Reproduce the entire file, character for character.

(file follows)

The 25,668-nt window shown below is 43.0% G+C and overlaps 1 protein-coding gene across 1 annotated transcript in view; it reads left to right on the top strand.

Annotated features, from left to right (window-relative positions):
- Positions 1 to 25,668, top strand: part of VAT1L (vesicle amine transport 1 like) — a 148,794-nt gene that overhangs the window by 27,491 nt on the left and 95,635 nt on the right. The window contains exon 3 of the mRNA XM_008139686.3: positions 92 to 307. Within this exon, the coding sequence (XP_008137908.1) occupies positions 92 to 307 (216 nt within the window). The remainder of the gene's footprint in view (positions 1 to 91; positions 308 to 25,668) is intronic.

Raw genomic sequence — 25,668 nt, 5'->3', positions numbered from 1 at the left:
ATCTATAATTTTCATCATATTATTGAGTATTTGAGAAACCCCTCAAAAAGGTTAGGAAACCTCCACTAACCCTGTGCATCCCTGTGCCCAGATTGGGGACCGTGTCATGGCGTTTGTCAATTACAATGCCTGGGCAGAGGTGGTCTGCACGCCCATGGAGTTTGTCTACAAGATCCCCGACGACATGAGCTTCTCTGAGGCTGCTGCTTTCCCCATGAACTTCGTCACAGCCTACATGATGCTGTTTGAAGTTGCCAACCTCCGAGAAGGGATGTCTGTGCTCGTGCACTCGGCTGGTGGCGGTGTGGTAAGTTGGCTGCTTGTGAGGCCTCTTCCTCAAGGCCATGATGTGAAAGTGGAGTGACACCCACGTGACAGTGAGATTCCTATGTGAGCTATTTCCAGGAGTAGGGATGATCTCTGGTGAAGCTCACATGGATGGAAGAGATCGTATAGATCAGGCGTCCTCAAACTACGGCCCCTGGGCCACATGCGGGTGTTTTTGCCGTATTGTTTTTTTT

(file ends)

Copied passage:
The 25,668-nt window shown below is 43.0% G+C and overlaps 1 protein-coding gene across 1 annotated transcript in view; it reads left to right on the top strand.

Annotated features, from left to right (window-relative positions):
- Positions 1 to 25,668, top strand: part of VAT1L (vesicle amine transport 1 like) — a 148,794-nt gene that overhangs the window by 27,491 nt on the left and 95,635 nt on the right. The window contains exon 3 of the mRNA XM_008139686.3: positions 92 to 307. Within this exon, the coding sequence (XP_008137908.1) occupies positions 92 to 307 (216 nt within the window). The remainder of the gene's footprint in view (positions 1 to 91; positions 308 to 25,668) is intronic.

Raw genomic sequence — 25,668 nt, 5'->3', positions numbered from 1 at the left:
ATCTATAATTTTCATCATATTATTGAGTATTTGAGAAACCCCTCAAAAAGGTTAGGAAACCTCCACTAACCCTGTGCATCCCTGTGCCCAGATTGGGGACCGTGTCATGGCGTTTGTCAATTACAATGCCTGGGCAGAGGTGGTCTGCACGCCCATGGAGTTTGTCTACAAGATCCCCGACGACATGAGCTTCTCTGAGGCTGCTGCTTTCCCCATGAACTTCGTCACAGCCTACATGATGCTGTTTGAAGTTGCCAACCTCCGAGAAGGGATGTCTGTGCTCGTGCACTCGGCTGGTGGCGGTGTGGTAAGTTGGCTGCTTGTGAGGCCTCTTCCTCAAGGCCATGATGTGAAAGTGGAGTGACACCCACGTGACAGTGAGATTCCTATGTGAGCTATTTCCAGGAGTAGGGATGATCTCTGGTGAAGCTCACATGGATGGAAGAGATCGTATAGATCAGGCGTCCTCAAACTACGGCCCCTGGGCCACATGCGGGTGTTTTTGCCGTATTGTTTTTTTT